Thus, younger faces with a larger have a longer lifetime. We emphasize that this iterative stochastic subdivision is not a Poisson process assumed in the analysis for a random quadtree model Eisenstat11 , because the selection probability of a face is decreasing as time passes even with uniform randomness in increasing the total number of faces. Therefore, younger faces have less chances for the selection. This is not independent and identically distributed.

We consider the case that both twin faces generated at time remain at next time . The probability for the unselection in the total faces is

(3)

Until time , the remaining probability is given by the product of Eq. (3)

By summing for all twin faces with birth-times , we derive the rate of twin faces

(4)

where we use the formulas and . The approximation is valid for a large . Since each pair of the twin has two faces, the number of faces is averagely. Thus, the rate of other faces is . These rates are consistent with the asymptotical result Fekete04 derived by a complicated analysis, and related to the existing rate of nodes with degrees , , and Mahmoud86 in a random binary tree. Here, denotes the number of nodes including leaves with degree , non-terminal nodes with degrees or , and a root with degree . From the rate of these degrees Mahmoud86 , the expected tree has a balanced shape without too deep layers by the dominant long chains of node degree

. The balanced tree corresponds to a bell-shape of the Poisson distribution as mentioned in the next section.

Iv Distribution of Layered Faces

Next, we consider the distribution of layered faces. Faces on the -th layer are one-to-one corresponding to the leaves at the depth in the binary tree. The number of faces on the -th layer can increase until . Figure 2 shows an example of the layer.

Figure 2: Example of the layer numbered by and . (Left) layered faces. (Right) the corresponding binary tree.

We denote as the number of faces that belong to the -th layer generated after the selections of times on the descendant from the initial face. As mentioned in the appendix of Ref. Hayashi11 , we consider the random process by subdivision in the following continuous-time approximation

(5)
(6)

The self-similarity in the iterative subdivision of squares Hayashi11 does not affect the analysis of the distribution, because we treat only the number of faces on each layer without dependence on the shapes.

The solutions of Eqs. (5)(6) are and

The total number of faces is given by

where we use the Taylor series expansion . Therefore, from , we obtain the Poisson distribution with a parameter

(7)

Note that is a function of variable , and

is a auxiliary variable to take a temporal snapshot. The mean and the variance of

follow by the variable transformation between a linear time variable and a logarithmic time variable from the relation for the total number of faces Hayashi11 . Of course they show the asymptotic behavior for a large .

Thus, in the bell-shaped Poisson distribution of layers, the peak position for the most majority of layers shifts to be deeper, and the width becomes wider as the divisions are iterated. Even if the expanding property can be qualitatively predicted, the logarithmic time-course is not trivial. This simply analyzed property of is also related to the deepest level in a random binary tree Hattab01 . However, the Poisson approximation of distribution was not derived.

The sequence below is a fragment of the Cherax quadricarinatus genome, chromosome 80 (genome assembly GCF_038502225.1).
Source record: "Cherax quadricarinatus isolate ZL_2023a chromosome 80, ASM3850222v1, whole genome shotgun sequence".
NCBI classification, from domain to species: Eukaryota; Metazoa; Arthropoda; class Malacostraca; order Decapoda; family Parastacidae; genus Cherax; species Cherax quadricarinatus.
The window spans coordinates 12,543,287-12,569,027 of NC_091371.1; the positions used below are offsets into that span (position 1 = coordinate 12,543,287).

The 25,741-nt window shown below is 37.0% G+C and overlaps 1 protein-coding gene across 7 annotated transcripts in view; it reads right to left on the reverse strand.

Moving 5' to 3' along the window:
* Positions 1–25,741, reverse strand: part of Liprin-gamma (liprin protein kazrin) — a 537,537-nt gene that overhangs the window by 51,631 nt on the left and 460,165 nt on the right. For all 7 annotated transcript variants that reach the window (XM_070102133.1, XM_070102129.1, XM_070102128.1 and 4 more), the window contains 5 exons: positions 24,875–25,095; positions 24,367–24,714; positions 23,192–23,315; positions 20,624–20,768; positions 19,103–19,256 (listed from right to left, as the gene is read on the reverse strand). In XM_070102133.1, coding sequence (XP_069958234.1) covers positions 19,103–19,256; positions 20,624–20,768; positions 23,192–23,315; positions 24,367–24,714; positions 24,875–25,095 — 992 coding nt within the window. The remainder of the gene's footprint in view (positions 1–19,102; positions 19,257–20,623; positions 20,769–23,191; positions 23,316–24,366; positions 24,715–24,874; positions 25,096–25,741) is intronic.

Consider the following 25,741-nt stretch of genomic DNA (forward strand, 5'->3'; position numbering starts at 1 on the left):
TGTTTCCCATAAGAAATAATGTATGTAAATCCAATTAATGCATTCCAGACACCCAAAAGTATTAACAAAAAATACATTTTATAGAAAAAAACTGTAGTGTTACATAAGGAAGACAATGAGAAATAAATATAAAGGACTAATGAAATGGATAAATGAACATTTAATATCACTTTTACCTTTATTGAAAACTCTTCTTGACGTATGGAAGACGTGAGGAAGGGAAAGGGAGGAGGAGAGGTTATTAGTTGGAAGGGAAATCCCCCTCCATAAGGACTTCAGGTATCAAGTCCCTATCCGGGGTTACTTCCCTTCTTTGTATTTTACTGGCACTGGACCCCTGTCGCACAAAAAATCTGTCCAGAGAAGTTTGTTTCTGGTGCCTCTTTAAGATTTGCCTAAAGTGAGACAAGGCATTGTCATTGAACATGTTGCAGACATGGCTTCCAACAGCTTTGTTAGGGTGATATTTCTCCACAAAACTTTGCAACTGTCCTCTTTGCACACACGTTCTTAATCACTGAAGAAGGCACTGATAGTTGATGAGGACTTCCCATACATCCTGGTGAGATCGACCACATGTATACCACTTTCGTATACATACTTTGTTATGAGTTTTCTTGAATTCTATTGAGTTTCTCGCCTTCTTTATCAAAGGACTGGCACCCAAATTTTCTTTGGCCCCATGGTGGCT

V Conclusion and Discussion

By using analytical approaches of difference and differential equations, we have more easily derived the fundamental properties for the average lifetime of faces and the distribution of layered faces in the iteratively random binary subdivision of rectangles which is usually treated as a discrete mathematical problem. We remark that Eqs. (2)(4)(7) hold in more general case divided by non-vertical and non-horizontal lines with any angles because of no relation to area and shape of faces.

Our obtained results will be useful for generating road networks in virtual cities Kato00 and dungeons in a RPG Shaker15 , automatically. In a dungeon generation, the layered faces is applicable to a design of corridor placement Shaker15 . In particular, rooms assigned to twin faces are connected with a corridor. Eq. (4) suggests that such rooms exist averagely in of the whole rooms for the uniformly random divisions, and a game player can directly wander back and forth between them. When we consider a preferential selection of face according to the depth of layer Eisenstat11 instead of the uniformly random selection, we can control the rate of twin faces. The rate becomes larger as a shallow face is chosen for the division, then balanced similar depths appear. In contrast, it becomes smaller as a deeper face is chosen, then unbalanced various depths appear. So, the rate of gives a baseline. On the other hand, the layered faces represent a historical trace of the construction in a road network. Generally, an area of face is smaller as the layer becomes deeper. Thus, long-range access roads tend to be constructed at first, thereafter short-range lanes tend to be added by little and little. A bridge lane that produces twin faces by subdivision may be related to increasing the efficiency of traffic through bypaths on the road network. In the modeling of road networks, we can generate both T-shaped and

-shaped intersections by using a probabilistic selection with a constant mixing rate for quartered and binary divisions of faces, instead of the uniformly random selection. Conversely, the mixing rate of quartered and binary divisions may be estimated from real data of road networks. These base line, historical trace, and mixing rate can be also discussed in complex network science.

Acknowledgment

This research is supported in part by a Grant-in-Aid for Scientific Research in Japan, No. 25330100.